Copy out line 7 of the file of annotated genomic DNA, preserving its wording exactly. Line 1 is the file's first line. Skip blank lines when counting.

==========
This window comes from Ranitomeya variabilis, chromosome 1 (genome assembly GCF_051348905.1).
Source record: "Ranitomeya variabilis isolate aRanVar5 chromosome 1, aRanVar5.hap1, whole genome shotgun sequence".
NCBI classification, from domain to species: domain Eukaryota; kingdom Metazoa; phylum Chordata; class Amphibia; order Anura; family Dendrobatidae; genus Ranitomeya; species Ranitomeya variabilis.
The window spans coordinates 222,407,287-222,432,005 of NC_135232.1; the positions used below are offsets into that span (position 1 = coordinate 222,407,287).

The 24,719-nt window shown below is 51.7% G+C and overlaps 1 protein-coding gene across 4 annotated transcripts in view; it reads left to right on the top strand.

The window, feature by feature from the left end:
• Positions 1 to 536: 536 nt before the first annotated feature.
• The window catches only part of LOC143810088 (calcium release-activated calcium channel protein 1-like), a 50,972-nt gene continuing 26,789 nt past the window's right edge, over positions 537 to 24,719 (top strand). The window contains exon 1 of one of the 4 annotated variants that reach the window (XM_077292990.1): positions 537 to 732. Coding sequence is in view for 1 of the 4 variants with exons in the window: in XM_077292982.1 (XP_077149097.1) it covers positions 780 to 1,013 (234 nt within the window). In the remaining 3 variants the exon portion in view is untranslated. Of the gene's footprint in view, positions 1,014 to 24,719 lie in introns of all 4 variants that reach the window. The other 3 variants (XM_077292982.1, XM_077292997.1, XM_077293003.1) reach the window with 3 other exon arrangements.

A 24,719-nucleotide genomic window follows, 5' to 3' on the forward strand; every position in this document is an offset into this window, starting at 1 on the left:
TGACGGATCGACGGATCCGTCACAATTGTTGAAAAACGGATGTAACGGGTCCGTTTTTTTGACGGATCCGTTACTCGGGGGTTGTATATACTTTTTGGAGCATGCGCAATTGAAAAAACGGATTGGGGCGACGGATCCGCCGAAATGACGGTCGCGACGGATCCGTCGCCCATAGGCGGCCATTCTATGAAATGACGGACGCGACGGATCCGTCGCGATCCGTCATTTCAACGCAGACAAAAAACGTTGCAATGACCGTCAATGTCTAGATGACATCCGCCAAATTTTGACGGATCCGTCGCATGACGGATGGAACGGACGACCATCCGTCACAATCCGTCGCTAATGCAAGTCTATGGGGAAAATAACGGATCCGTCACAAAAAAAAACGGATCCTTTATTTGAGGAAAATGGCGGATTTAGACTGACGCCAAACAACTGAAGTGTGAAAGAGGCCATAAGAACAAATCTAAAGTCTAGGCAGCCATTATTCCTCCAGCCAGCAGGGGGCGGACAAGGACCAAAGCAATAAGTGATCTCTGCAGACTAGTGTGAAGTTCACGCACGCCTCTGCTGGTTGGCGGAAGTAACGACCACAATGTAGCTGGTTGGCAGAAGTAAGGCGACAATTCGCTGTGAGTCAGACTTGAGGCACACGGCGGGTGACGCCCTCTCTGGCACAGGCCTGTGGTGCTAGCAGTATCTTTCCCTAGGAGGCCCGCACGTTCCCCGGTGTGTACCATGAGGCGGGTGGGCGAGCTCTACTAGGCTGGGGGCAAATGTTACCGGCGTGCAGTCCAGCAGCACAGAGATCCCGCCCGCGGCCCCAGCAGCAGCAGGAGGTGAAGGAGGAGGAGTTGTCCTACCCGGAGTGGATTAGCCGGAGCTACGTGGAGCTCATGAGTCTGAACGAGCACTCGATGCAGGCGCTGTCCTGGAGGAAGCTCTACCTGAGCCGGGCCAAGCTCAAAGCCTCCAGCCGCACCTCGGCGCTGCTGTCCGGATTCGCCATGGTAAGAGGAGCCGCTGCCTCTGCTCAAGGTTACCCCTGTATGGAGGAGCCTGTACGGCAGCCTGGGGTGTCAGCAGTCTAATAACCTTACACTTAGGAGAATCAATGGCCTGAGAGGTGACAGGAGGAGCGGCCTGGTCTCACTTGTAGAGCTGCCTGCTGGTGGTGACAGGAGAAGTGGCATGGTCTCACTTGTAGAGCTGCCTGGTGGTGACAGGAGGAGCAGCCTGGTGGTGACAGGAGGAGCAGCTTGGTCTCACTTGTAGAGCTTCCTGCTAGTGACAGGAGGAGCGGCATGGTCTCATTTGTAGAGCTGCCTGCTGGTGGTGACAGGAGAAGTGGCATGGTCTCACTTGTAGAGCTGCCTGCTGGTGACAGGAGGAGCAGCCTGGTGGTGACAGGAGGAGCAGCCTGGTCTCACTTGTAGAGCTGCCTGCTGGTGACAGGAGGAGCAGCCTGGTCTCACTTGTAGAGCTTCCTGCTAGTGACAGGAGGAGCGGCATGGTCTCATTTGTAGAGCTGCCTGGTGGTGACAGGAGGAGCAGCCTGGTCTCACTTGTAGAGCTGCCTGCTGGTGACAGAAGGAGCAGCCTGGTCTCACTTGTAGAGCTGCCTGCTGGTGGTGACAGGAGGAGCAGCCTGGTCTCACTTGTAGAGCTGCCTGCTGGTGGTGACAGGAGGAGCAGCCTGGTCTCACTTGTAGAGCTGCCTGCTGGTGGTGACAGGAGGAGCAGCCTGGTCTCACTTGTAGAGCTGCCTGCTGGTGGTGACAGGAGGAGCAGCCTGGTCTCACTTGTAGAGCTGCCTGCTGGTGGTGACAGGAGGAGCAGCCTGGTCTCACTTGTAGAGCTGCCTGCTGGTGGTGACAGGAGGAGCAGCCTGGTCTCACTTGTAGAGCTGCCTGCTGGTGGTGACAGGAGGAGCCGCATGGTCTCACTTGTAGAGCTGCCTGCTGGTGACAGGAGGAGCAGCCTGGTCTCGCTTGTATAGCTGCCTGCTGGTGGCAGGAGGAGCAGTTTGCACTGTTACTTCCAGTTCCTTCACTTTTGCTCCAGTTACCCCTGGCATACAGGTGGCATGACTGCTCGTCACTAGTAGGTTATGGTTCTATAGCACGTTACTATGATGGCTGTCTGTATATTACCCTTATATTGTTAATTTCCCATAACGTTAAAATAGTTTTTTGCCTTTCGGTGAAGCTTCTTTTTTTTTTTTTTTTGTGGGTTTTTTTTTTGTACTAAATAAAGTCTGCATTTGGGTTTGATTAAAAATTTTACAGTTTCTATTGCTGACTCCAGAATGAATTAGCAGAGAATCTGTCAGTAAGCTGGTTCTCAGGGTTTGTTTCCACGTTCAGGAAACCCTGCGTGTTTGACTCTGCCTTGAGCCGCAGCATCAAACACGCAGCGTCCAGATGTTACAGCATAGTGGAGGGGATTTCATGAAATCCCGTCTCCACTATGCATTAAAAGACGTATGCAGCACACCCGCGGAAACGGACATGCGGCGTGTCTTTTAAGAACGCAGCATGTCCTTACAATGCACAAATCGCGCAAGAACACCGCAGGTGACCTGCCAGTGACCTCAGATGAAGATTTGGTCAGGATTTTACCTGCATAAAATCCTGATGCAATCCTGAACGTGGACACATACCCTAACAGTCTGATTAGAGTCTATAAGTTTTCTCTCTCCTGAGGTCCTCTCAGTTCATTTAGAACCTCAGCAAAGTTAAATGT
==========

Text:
• Positions 1 to 536: 536 nt before the first annotated feature.